Dunn, whose organization serves the Champlain Valley, said it is aimed at Vermonters who need financial help to stay in their homes, as well as people interested in saving money on housing and perhaps making a difference in someone’s life.

“Our job is to find that right person, right fit,” Dunn said, adding she’s worked for more than 25 years matching interested parties.

Dunn said the matching process is an involved one, but is necessary to protect individuals. Home share partners must meet each other well ahead of time and both parties have to agree to the situation. The housemates spend a two-week trial together before deciding whether the match will work.

Dunn said the organization also does five different background checks on everyone involved, and makes regular check-ins at homes.

Betsy Reid, director of HomeShare of Central Vermont, said the involved process shouldn’t turn people away from the idea. She said, as a whole, there are more home seekers than home providers available.

“The more home providers and more home seekers we have, the better matches we get,” Reid said.

Dunn added there is no age or income restrictions, and the organization has helped people ranging from teens to residents in their 90s. Collectively, both HomeShare Vermont organizations have made nearly 100 pairings this year.

Kupiec and Mueller said home sharing has created an easy living situation. Kupiec joked that while he and Mueller’s differing political views can create lively discussions, he’s been able to get Mueller to start rooting for the Red Sox. Mueller said he still roots for his native Cardinals when they’re on television, but has newfound appreciation for the Boston team thanks to his housemate.

“It’s all in good fun,” Mueller said with a laugh.

 

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Huge turnout expected on Election Day10/30/08

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Ballot filled with national, state races

Oct. 30, 2008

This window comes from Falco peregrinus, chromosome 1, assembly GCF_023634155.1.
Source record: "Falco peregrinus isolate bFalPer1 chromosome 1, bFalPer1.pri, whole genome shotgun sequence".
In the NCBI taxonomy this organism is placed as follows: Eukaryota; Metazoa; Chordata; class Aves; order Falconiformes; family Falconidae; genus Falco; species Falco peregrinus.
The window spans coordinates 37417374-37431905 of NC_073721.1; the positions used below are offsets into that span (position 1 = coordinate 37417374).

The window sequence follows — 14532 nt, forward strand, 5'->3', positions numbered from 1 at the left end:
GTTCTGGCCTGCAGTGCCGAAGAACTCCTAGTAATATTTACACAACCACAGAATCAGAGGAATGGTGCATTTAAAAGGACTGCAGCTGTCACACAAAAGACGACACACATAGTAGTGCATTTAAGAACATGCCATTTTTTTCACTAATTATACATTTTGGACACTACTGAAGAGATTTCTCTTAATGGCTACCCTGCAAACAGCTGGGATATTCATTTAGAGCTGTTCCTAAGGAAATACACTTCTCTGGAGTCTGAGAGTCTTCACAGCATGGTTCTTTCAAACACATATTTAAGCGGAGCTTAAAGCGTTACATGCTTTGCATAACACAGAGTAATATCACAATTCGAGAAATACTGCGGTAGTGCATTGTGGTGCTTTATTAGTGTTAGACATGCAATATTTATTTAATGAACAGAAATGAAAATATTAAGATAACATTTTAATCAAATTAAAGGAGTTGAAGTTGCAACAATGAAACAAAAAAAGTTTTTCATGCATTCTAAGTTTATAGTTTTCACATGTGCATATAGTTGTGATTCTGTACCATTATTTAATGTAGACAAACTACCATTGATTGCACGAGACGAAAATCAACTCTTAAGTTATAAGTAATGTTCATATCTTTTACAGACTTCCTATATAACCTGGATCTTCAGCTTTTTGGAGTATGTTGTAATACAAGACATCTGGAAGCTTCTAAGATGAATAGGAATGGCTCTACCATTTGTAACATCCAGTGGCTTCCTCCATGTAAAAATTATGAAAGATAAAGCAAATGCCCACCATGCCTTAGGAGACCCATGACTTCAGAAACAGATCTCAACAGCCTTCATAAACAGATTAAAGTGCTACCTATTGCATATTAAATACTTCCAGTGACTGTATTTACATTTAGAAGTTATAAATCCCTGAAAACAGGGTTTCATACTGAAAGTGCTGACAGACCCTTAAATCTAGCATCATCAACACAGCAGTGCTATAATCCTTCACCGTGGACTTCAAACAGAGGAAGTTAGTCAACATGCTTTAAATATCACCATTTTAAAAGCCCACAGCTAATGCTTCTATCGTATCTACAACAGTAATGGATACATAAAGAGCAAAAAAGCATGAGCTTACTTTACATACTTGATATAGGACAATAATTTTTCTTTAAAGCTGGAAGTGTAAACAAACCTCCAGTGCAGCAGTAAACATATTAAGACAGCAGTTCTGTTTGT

By Greg Elias

Observer staff

A high-profile national race and a long list of candidates will likely draw a record turnout on Election Day.

The presidential race between John McCain and Barack Obama, of course, is the main attraction in the Nov. 4 vote. But the ballot also includes contests for statewide offices ranging from governor to auditor, as well as two key local races.

Williston Town Clerk Deb Beckett expects an unprecedented turnout due to the presidential race. The town had 7,219 registered voters as of Oct. 17, an all-time high and up by more than 300 since Town Meeting Day in March.

Beckett has added poll workers and expects to have about 15 people working each shift on Election Day.

A large number of early voters, however, will help avoid an overwhelming crowd at the polls, Beckett said. The number of ballots cast in advance could exceed 2,000.

In local races, four Vermont House candidates are seeking to represent Williston, and 14 candidates are vying for Chittenden County’s six seats in the state Senate.

In the House race, incumbent Democrat Jim McCullough is joined on the ballot by fellow Democrat Terry Macaig and Republicans Shelley Palmer and Brennan Duffy. The top two vote-getters win the right to represent Williston in the 150-member House.

McCullough, co-owner of Catamount Outdoor Family Center, is seeking his fourth two-year term. He won the second-highest number of votes in the 2006 election, finishing just behind Mary Peterson, who decided not to run for re-election this year.

Macaig, a lobbyist and administrator with the Vermont State Employees Association, and Palmer, an equipment operator for a local paving company, are making their second run for the House. Macaig ran unsuccessfully in 2000; Palmer came up short in 2004.

Duffy is director of recruitment for the Vermont Department of Economic Development. He is seeking his first elected office.

Both Duffy and Macaig have promised to cut back on their current job duties if elected to avoid conflicts of interest. Macaig has said he will no longer serve as a lobbyist for the employees’ union. Duffy said he will not work for the Department of Economic Development when the Legislature is in session.

In the Senate races, voters will see a lengthy list of candidates and many unfamiliar names. Six Democrats, six Republicans, an independent and a minor-party candidate are on the ballot.

Incumbents have usually held their seats in the past few elections, including Ginny Lyons of Williston, who was first elected in 2002.

Information on the Senate candidates’ is available at the Observer’s Web site, willistonobserver.com. Profiles of each of the House candidates are also available by going to the archive section of the site.

Also on the Williston ballot is an item that asks voters to approve two changes to the town charter.

One change shifts the zoning administrator from a three-year, appointed position to a hired, at-will employee. The change was prompted by a controversy over former zoning administrator D.K. Johnston, who resigned only after his term ended when he was charged with stalking and disturbing the peace in an incident involving a real estate agent who sold him a condominium.

The other change involves contracts with solid waste companies. Such agreements are now governed by state law, which says towns “may” enter into agreements. Town officials, however, assert that such language puts Williston at a disadvantage when negotiating agreements with the town’s three solid waste companies. So the town charter would say the companies “shall” enter into contracts.

Election Q&A

When and where does voting take place?